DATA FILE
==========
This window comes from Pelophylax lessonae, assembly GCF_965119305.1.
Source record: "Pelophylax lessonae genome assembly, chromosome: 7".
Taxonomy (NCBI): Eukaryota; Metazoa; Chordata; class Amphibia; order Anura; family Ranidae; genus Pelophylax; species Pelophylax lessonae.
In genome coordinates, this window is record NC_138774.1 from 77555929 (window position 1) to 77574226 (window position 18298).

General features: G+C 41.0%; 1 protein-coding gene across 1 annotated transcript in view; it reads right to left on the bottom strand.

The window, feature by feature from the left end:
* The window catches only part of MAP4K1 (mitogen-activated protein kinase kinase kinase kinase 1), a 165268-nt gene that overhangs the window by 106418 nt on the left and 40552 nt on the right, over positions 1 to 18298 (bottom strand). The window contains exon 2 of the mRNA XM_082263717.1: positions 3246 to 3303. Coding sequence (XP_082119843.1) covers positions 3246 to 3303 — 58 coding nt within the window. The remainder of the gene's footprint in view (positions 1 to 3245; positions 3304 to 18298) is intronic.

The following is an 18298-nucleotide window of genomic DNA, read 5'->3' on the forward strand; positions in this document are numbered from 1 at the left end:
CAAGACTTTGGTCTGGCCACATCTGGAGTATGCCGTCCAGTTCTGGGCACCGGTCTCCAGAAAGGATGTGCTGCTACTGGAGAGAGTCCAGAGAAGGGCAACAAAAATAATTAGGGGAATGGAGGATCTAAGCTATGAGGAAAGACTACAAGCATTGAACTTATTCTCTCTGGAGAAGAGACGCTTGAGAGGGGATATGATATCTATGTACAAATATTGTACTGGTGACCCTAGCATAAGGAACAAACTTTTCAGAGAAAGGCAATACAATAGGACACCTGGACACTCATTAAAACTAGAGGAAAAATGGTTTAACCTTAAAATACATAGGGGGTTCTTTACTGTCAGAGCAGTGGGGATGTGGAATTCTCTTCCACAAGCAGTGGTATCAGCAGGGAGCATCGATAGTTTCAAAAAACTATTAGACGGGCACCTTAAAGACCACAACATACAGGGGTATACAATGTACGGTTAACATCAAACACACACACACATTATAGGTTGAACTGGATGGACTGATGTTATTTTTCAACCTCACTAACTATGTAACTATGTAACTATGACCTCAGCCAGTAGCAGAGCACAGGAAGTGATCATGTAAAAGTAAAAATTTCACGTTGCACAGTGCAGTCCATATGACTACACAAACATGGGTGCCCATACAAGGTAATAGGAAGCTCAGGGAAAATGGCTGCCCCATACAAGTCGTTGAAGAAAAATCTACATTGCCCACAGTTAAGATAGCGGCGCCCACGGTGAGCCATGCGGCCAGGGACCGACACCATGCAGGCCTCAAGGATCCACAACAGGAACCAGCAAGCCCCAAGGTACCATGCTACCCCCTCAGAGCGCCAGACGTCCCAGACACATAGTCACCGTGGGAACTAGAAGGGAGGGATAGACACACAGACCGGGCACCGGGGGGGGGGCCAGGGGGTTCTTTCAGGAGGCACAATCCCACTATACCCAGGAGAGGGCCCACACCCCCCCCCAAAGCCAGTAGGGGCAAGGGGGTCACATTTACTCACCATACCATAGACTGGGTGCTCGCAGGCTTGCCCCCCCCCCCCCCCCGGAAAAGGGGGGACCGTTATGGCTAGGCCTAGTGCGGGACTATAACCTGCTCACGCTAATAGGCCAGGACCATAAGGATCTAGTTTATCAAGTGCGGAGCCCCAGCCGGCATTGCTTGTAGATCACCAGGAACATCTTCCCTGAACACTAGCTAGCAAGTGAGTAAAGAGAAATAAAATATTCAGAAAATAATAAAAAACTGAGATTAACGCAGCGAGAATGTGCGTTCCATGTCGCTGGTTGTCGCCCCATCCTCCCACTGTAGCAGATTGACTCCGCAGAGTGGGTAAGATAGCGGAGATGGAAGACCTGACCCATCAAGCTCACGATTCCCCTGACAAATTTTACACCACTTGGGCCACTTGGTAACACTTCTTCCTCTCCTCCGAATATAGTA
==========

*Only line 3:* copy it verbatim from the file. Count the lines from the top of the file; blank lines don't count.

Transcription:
Taxonomy (NCBI): Eukaryota; Metazoa; Chordata; class Amphibia; order Anura; family Ranidae; genus Pelophylax; species Pelophylax lessonae.